Group Prenatal Care Beneficial for Young Mothers, Infants
Scaling nationally could lead to significant improvements in outcomes, disparities, costs
TUESDAY, Dec. 22, 2015 (HealthDay News) -- Young mothers and infants could receive significant health benefits from group prenatal care, according to research published online Dec. 21 in the American Journal of Public Health.
Jeannette Ickovics, Ph.D., of the Yale University School of Public Health in New Haven, Conn., and colleagues compared outcomes among pregnant teens and women at 14 health centers in New York City who received either group prenatal care or traditional individual care. Participants were aged 14 to 21 and lived in low-income areas, but had no other known pregnancy health risks. The groups included eight to 12 women.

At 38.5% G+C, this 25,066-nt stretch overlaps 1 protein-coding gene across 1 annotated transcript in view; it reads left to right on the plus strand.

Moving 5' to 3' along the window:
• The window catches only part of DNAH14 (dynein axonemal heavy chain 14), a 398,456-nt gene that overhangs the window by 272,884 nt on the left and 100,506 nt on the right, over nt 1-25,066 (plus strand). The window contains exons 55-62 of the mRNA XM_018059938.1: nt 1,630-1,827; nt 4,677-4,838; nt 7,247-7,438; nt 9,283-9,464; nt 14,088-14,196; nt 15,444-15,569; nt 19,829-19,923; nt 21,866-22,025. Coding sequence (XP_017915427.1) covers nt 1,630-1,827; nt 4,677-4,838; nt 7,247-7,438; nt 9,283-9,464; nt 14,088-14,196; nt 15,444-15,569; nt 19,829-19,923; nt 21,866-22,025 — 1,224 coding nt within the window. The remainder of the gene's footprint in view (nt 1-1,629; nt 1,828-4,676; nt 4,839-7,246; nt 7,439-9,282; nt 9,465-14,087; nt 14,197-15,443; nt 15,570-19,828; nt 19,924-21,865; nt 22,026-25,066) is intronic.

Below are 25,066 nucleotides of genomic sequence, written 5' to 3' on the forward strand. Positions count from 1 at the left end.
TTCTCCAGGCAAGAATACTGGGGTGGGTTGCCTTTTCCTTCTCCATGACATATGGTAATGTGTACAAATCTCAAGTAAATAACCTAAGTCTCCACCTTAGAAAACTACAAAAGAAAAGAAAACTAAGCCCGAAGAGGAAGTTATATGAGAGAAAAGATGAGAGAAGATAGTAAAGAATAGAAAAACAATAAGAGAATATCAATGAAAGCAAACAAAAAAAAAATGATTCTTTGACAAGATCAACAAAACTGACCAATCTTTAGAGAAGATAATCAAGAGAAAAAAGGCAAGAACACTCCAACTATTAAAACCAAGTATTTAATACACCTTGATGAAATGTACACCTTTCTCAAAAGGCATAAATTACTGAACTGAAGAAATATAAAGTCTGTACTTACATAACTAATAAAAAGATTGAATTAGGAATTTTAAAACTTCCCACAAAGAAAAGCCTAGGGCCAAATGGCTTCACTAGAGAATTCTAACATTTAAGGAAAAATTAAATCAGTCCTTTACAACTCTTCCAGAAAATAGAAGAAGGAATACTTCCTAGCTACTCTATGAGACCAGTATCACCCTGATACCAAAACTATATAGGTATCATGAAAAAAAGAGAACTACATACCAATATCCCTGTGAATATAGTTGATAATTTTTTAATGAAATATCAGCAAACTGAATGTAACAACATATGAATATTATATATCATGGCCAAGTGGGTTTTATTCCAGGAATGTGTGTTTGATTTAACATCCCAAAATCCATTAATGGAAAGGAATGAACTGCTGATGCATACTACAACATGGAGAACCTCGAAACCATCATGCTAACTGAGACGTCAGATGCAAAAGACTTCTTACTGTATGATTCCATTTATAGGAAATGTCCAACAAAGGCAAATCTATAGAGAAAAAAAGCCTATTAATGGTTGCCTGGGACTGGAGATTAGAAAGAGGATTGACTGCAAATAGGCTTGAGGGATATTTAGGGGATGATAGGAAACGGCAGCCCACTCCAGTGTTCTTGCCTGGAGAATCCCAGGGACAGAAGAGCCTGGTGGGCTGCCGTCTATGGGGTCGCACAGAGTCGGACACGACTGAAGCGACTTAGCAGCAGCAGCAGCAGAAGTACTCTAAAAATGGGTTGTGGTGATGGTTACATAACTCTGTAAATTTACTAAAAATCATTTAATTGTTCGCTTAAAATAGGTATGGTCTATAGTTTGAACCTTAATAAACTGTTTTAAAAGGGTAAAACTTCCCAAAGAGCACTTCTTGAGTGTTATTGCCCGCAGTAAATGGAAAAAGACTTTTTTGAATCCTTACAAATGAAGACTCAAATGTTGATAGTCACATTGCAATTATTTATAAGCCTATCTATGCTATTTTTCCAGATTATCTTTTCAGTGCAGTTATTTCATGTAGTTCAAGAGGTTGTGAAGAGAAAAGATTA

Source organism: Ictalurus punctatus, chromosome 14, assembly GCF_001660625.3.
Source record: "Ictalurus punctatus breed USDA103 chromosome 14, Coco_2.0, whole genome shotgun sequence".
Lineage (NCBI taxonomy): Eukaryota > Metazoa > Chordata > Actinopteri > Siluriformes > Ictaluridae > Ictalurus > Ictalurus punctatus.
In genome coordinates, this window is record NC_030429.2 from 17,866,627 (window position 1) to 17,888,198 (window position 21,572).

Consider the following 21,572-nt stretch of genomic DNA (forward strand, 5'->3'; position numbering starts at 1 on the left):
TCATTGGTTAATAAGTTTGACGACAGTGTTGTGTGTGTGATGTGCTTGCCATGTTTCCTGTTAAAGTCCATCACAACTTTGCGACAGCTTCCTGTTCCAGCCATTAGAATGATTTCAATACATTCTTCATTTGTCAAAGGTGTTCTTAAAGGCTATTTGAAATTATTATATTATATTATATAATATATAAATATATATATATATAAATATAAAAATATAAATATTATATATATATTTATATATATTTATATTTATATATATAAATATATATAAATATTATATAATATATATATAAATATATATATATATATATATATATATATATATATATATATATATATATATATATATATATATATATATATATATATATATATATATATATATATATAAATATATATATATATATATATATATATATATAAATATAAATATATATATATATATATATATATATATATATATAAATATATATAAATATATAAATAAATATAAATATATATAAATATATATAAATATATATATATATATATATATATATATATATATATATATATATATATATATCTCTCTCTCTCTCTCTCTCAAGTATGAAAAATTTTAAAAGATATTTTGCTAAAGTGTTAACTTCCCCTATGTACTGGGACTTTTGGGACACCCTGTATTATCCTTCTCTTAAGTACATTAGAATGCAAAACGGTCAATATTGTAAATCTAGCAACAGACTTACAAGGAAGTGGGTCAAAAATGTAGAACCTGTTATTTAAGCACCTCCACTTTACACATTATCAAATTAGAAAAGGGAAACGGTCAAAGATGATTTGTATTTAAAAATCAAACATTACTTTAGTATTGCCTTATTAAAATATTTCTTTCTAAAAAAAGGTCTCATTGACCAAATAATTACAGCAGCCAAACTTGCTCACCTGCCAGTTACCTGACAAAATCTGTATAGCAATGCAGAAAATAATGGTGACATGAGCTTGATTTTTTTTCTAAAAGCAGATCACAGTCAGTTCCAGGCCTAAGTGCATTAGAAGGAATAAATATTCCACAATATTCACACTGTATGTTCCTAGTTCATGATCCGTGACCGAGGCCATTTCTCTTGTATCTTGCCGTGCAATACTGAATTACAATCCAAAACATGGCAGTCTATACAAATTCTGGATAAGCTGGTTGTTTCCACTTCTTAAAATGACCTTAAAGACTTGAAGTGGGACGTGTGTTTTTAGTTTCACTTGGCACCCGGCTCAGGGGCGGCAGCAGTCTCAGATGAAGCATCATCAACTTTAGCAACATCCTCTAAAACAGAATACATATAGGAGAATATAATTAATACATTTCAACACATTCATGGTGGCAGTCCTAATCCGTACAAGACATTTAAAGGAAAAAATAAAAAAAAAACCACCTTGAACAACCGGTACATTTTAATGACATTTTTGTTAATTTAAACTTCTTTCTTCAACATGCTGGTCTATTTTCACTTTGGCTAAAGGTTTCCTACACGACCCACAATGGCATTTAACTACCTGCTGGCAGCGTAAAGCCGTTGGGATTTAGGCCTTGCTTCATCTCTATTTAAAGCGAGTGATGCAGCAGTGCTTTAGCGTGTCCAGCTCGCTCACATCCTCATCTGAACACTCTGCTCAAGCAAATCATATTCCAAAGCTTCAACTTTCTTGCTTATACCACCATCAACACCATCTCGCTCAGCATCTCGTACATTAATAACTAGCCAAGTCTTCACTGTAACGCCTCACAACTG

Compared to those who received individual care, women in group prenatal care were 33 percent less likely to have infants who were small for gestational age. They also had a lower risk of preterm delivery or a low-birth-weight infant, and their infants spent less time in the neonatal intensive care unit. The researchers also found that women in group prenatal care were more likely to wait an appropriate time before becoming pregnant again, reducing the risk that their next baby will be born prematurely. The more group prenatal care sessions pregnant women attended, the lower the risk of birth complications.
"Few clinical interventions have had an impact on birth outcomes," Ickovics said in a university news release. "Group prenatal care is related to improved health outcomes for mothers and babies, without adding risk," she said. "If scaled nationally, group prenatal care could lead to significant improvements in birth outcomes, health disparities, and health care costs."